Kimberly-Clark to Sue Venezuela Over 2016 Expropriated Factory

The legal basis of the action is unclear as Venezuela withdrew from the World Bank arbitration body in 2012.


Merida, April 23, 2018, ( – US multinational Kimberly-Clark has filed a formal request to take Venezuela to court regarding the expropriation of its abandoned factory by the government of Nicolas Maduro in July 2016.

The Huggies diaper and Kleenex tissue producer has registered the request at the International Center for Settlement of Investment Disputes (ICSID) at the World Bank. The ICSID website shows a pending case filed on April 17 but offers no further details or the amounts of money involved.

The jurisdiction of ICSID to arbitrate over the issue is however unclear due to the fact that Venezuela followed Bolivia and Ecuador in withdrawing from the body in 2012.

The Aragua-based factory was expropriated by the Venezuelan government following its closure by the multinational firm who abruptly left the country, abandoning their infrastuctrue and reportedly informing its entire workforce by text message the day before.

Finding themselves without employment, the nearly 1000 workers filed a successful request for the government to intervene and reactivate the factory, renaming it the Cacique Maracay plant. The workers argued that in closing the plant,, Kimberly-Clark violated Venezuelan law which prohibits such an abrupt termination of employment, especially in the case of mass firings. The 2012 Labour Law also allows workers or the government to expropriate workplaces in the case of abandonment or deactivation by the mother company.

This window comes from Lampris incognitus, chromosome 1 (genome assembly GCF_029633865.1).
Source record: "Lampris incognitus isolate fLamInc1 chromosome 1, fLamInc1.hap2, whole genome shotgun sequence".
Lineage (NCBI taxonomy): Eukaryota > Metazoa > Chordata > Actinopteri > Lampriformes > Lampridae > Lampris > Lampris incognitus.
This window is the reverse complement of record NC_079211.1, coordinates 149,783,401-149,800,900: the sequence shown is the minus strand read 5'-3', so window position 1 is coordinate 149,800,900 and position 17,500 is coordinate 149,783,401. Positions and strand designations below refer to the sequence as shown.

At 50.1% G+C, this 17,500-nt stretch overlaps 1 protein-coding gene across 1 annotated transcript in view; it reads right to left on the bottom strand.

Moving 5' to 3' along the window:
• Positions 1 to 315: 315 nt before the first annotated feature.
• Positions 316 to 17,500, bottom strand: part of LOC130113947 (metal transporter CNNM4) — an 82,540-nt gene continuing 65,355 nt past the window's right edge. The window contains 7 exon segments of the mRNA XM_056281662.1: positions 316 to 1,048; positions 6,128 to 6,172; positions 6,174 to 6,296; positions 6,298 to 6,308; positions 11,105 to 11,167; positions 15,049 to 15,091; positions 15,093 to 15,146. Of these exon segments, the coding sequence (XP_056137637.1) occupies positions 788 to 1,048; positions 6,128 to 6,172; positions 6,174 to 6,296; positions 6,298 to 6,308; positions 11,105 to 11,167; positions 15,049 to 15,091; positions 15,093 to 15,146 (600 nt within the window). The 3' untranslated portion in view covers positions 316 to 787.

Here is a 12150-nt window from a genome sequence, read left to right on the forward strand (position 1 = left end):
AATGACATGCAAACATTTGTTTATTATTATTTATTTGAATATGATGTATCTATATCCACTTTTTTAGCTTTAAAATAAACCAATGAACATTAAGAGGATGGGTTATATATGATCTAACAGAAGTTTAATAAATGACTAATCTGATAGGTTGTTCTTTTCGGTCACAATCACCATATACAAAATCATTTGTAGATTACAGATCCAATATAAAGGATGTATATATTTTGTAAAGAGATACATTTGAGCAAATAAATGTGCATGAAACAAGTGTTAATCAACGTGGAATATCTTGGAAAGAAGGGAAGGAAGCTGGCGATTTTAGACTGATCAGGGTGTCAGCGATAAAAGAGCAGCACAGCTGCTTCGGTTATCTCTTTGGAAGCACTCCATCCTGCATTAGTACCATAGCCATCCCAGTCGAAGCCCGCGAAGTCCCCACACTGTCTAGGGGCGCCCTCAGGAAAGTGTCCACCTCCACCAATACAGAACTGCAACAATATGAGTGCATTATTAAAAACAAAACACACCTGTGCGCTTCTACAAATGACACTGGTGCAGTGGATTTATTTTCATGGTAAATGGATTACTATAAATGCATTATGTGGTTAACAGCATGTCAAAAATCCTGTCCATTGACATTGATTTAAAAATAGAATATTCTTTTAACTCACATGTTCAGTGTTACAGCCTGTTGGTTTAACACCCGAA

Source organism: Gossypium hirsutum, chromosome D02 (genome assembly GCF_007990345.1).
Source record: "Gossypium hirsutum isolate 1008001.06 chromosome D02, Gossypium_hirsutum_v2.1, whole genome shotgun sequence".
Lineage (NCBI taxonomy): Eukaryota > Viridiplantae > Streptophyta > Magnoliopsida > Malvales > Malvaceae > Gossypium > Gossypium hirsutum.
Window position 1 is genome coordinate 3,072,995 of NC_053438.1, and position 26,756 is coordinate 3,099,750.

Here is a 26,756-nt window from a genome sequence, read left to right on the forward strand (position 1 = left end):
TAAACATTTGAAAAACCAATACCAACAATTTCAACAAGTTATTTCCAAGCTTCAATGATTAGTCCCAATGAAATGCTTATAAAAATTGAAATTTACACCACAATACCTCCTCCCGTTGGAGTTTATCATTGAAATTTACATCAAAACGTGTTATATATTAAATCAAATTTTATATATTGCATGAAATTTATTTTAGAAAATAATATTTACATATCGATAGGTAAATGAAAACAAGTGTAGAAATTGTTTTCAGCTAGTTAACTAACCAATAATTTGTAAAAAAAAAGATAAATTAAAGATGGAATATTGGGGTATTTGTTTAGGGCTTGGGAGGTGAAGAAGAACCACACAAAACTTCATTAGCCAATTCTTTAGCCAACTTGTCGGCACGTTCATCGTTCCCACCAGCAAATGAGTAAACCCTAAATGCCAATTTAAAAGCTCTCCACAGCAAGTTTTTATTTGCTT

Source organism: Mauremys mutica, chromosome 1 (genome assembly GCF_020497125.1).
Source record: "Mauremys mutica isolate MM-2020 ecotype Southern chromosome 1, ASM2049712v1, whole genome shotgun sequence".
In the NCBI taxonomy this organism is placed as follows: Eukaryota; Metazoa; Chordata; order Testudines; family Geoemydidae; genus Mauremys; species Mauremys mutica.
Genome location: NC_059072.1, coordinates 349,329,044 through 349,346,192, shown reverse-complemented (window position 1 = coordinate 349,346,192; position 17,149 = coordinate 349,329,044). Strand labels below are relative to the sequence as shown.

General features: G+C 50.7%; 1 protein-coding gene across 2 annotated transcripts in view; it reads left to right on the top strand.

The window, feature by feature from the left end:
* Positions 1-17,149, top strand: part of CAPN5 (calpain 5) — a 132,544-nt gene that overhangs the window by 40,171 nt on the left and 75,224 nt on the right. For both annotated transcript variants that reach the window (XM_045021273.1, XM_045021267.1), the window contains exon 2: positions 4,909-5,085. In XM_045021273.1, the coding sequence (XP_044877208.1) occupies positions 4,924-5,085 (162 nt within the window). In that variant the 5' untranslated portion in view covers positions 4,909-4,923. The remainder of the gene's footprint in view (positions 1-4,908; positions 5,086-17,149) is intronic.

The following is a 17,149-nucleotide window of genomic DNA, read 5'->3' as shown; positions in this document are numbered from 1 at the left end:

Production was rapidly reinitiated at the plant following the expropriation with the national government stepping in to provide financing worth US$22 million. When operating at full capacity, the plant can reportedly meet 20% of national demand for diapers, sanitary pads, toilet paper, and other scarce personal care products.

At the time of its withdrawal from the ICSID, Venezuela had at least 20 cases pending. However, the unclear interpretation of article 71 of the ICSID convention casts doubt on Kimberly-Clark’s legal ambitions,, with the opening of new cases against an ex-member of the body only permitted for the six months following withdrawal unless ICSID is named as the sole arbitrator in the moment of signing the bilateral investment treaty (BIT).

According to the ICSID website, case number ARB(AF)/18/3 is founded on BITs signed in 1991 between Venezuela and Kimberly Clark’s holdings in Spain and the Netherlands, and in 1998 with their holdings in Belgium and Luxembourg. It is unknown whether the ICSID is listed as the sole arbitrator in these agreements.